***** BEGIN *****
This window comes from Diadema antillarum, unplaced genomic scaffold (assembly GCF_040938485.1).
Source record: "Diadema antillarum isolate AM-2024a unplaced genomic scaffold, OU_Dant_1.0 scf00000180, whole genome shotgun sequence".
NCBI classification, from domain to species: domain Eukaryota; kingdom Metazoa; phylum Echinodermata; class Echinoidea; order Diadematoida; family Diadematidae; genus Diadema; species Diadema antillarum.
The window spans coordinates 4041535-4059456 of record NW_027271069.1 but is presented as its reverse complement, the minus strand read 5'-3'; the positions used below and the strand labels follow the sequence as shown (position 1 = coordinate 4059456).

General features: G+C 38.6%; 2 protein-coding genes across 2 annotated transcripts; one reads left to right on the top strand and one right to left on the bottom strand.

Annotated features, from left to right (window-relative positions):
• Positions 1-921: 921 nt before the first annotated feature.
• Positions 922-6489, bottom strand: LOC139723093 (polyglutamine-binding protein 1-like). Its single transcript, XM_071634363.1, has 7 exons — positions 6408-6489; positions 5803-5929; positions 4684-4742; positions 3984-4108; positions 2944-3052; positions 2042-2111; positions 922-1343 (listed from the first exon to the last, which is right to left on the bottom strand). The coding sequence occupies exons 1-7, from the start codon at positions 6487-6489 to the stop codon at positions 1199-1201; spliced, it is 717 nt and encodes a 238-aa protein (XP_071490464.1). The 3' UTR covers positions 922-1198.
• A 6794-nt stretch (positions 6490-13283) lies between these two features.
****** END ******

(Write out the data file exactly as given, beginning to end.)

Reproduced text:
This window comes from Diadema antillarum, unplaced genomic scaffold (assembly GCF_040938485.1).
Source record: "Diadema antillarum isolate AM-2024a unplaced genomic scaffold, OU_Dant_1.0 scf00000180, whole genome shotgun sequence".
NCBI classification, from domain to species: domain Eukaryota; kingdom Metazoa; phylum Echinodermata; class Echinoidea; order Diadematoida; family Diadematidae; genus Diadema; species Diadema antillarum.
The window spans coordinates 4041535-4059456 of record NW_027271069.1 but is presented as its reverse complement, the minus strand read 5'-3'; the positions used below and the strand labels follow the sequence as shown (position 1 = coordinate 4059456).

General features: G+C 38.6%; 2 protein-coding genes across 2 annotated transcripts; one reads left to right on the top strand and one right to left on the bottom strand.

Annotated features, from left to right (window-relative positions):
• Positions 1-921: 921 nt before the first annotated feature.
• Positions 922-6489, bottom strand: LOC139723093 (polyglutamine-binding protein 1-like). Its single transcript, XM_071634363.1, has 7 exons — positions 6408-6489; positions 5803-5929; positions 4684-4742; positions 3984-4108; positions 2944-3052; positions 2042-2111; positions 922-1343 (listed from the first exon to the last, which is right to left on the bottom strand). The coding sequence occupies exons 1-7, from the start codon at positions 6487-6489 to the stop codon at positions 1199-1201; spliced, it is 717 nt and encodes a 238-aa protein (XP_071490464.1). The 3' UTR covers positions 922-1198.
• A 6794-nt stretch (positions 6490-13283) lies between these two features.